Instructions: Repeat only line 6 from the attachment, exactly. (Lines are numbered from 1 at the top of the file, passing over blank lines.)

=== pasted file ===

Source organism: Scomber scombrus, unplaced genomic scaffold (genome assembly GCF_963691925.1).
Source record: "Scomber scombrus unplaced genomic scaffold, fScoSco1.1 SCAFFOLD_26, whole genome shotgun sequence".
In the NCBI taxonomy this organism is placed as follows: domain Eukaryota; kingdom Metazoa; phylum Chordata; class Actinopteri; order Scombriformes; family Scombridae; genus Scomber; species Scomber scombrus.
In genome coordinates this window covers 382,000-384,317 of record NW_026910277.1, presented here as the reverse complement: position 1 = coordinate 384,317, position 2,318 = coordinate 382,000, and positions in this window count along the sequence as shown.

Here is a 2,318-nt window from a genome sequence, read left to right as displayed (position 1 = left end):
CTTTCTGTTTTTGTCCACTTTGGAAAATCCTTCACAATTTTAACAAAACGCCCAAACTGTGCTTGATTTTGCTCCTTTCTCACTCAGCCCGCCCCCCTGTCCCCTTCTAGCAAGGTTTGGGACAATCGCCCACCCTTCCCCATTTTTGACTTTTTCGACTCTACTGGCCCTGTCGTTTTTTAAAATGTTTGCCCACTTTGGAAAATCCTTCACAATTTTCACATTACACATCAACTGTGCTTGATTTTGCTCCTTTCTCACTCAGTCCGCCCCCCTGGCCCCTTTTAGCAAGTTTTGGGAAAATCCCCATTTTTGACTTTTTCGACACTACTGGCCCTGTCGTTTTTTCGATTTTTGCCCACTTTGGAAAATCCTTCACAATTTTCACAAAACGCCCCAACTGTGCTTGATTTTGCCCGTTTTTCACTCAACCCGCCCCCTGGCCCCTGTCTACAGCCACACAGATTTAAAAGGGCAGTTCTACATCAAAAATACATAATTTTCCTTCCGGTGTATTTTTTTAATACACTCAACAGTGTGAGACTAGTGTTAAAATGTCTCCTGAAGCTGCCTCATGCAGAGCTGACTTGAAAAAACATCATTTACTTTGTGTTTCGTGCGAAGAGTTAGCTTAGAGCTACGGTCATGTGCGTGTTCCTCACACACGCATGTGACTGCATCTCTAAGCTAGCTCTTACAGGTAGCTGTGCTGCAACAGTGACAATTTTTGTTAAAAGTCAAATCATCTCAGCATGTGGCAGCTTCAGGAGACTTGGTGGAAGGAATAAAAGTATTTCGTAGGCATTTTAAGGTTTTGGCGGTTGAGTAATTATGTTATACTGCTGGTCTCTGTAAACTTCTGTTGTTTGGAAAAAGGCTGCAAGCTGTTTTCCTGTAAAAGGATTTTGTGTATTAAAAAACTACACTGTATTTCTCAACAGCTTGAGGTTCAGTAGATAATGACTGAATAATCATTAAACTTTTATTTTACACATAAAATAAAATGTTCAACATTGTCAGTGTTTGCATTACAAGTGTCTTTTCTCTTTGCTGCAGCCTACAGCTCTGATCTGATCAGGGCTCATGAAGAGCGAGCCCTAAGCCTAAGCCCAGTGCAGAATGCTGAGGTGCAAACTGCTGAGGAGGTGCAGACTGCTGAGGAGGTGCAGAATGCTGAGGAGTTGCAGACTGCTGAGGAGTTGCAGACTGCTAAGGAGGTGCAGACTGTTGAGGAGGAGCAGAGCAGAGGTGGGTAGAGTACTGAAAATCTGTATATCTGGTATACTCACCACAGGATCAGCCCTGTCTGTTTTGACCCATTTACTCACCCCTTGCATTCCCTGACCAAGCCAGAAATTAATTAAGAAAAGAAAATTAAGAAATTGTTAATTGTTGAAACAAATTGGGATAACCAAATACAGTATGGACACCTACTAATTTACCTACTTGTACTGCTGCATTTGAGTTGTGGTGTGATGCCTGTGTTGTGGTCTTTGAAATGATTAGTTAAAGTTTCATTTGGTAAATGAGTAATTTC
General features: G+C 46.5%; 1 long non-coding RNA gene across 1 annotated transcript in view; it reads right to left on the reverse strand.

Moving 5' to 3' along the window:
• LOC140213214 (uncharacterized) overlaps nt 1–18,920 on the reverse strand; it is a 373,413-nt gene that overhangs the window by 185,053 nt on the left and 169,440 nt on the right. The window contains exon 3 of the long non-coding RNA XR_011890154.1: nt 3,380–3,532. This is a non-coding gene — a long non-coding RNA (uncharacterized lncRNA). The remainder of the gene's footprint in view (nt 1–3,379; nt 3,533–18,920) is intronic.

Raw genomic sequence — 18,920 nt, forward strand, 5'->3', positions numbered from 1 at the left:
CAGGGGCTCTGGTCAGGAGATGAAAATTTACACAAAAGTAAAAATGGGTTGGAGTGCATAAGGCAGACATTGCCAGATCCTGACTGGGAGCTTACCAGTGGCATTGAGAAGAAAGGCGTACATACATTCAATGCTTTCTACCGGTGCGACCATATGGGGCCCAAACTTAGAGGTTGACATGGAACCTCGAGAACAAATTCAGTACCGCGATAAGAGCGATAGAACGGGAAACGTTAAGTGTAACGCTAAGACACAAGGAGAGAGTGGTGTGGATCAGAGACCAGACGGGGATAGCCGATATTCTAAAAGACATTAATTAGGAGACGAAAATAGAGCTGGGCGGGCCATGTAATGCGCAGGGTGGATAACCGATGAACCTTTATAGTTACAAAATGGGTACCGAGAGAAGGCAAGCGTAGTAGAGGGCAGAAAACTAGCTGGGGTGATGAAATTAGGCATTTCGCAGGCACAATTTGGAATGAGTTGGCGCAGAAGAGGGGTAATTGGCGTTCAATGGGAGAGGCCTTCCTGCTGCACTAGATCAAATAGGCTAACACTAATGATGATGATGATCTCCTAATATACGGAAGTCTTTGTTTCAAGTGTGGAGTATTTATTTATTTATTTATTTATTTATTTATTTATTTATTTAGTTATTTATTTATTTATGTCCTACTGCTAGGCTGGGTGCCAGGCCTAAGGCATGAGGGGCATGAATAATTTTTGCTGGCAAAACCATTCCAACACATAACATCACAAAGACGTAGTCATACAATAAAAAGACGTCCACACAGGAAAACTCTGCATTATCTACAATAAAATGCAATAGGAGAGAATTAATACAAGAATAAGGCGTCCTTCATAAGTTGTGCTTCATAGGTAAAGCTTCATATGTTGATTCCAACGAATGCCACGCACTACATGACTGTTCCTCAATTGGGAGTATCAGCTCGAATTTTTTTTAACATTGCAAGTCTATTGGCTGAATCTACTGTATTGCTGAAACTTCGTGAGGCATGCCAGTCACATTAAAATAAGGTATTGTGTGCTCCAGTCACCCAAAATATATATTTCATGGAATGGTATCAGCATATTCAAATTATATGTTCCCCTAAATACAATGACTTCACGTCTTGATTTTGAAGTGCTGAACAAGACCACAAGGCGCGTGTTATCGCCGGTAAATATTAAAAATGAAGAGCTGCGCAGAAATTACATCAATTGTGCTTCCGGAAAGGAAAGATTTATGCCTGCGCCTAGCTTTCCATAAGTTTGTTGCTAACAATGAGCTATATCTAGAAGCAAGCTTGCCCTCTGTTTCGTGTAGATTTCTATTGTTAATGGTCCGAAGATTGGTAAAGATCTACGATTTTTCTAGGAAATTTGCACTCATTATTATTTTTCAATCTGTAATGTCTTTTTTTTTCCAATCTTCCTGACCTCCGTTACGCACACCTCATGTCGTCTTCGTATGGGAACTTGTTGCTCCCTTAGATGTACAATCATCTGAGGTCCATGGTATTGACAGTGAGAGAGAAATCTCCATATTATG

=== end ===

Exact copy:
CTTTCTGTTTTTGTCCACTTTGGAAAATCCTTCACAATTTTAACAAAACGCCCAAACTGTGCTTGATTTTGCTCCTTTCTCACTCAGCCCGCCCCCCTGTCCCCTTCTAGCAAGGTTTGGGACAATCGCCCACCCTTCCCCATTTTTGACTTTTTCGACTCTACTGGCCCTGTCGTTTTTTAAAATGTTTGCCCACTTTGGAAAATCCTTCACAATTTTCACATTACACATCAACTGTGCTTGATTTTGCTCCTTTCTCACTCAGTCCGCCCCCCTGGCCCCTTTTAGCAAGTTTTGGGAAAATCCCCATTTTTGACTTTTTCGACACTACTGGCCCTGTCGTTTTTTCGATTTTTGCCCACTTTGGAAAATCCTTCACAATTTTCACAAAACGCCCCAACTGTGCTTGATTTTGCCCGTTTTTCACTCAACCCGCCCCCTGGCCCCTGTCTACAGCCACACAGATTTAAAAGGGCAGTTCTACATCAAAAATACATAATTTTCCTTCCGGTGTATTTTTTTAATACACTCAACAGTGTGAGACTAGTGTTAAAATGTCTCCTGAAGCTGCCTCATGCAGAGCTGACTTGAAAAAACATCATTTACTTTGTGTTTCGTGCGAAGAGTTAGCTTAGAGCTACGGTCATGTGCGTGTTCCTCACACACGCATGTGACTGCATCTCTAAGCTAGCTCTTACAGGTAGCTGTGCTGCAACAGTGACAATTTTTGTTAAAAGTCAAATCATCTCAGCATGTGGCAGCTTCAGGAGACTTGGTGGAAGGAATAAAAGTATTTCGTAGGCATTTTAAGGTTTTGGCGGTTGAGTAATTATGTTATACTGCTGGTCTCTGTAAACTTCTGTTGTTTGGAAAAAGGCTGCAAGCTGTTTTCCTGTAAAAGGATTTTGTGTATTAAAAAACTACACTGTATTTCTCAACAGCTTGAGGTTCAGTAGATAATGACTGAATAATCATTAAACTTTTATTTTACACATAAAATAAAATGTTCAACATTGTCAGTGTTTGCATTACAAGTGTCTTTTCTCTTTGCTGCAGCCTACAGCTCTGATCTGATCAGGGCTCATGAAGAGCGAGCCCTAAGCCTAAGCCCAGTGCAGAATGCTGAGGTGCAAACTGCTGAGGAGGTGCAGACTGCTGAGGAGGTGCAGAATGCTGAGGAGTTGCAGACTGCTGAGGAGTTGCAGACTGCTAAGGAGGTGCAGACTGTTGAGGAGGAGCAGAGCAGAGGTGGGTAGAGTACTGAAAATCTGTATATCTGGTATACTCACCACAGGATCAGCCCTGTCTGTTTTGACCCATTTACTCACCCCTTGCATTCCCTGACCAAGCCAGAAATTAATTAAGAAAAGAAAATTAAGAAATTGTTAATTGTTGAAACAAATTGGGATAACCAAATACAGTATGGACACCTACTAATTTACCTACTTGTACTGCTGCATTTGAGTTGTGGTGTGATGCCTGTGTTGTGGTCTTTGAAATGATTAGTTAAAGTTTCATTTGGTAAATGAGTAATTTC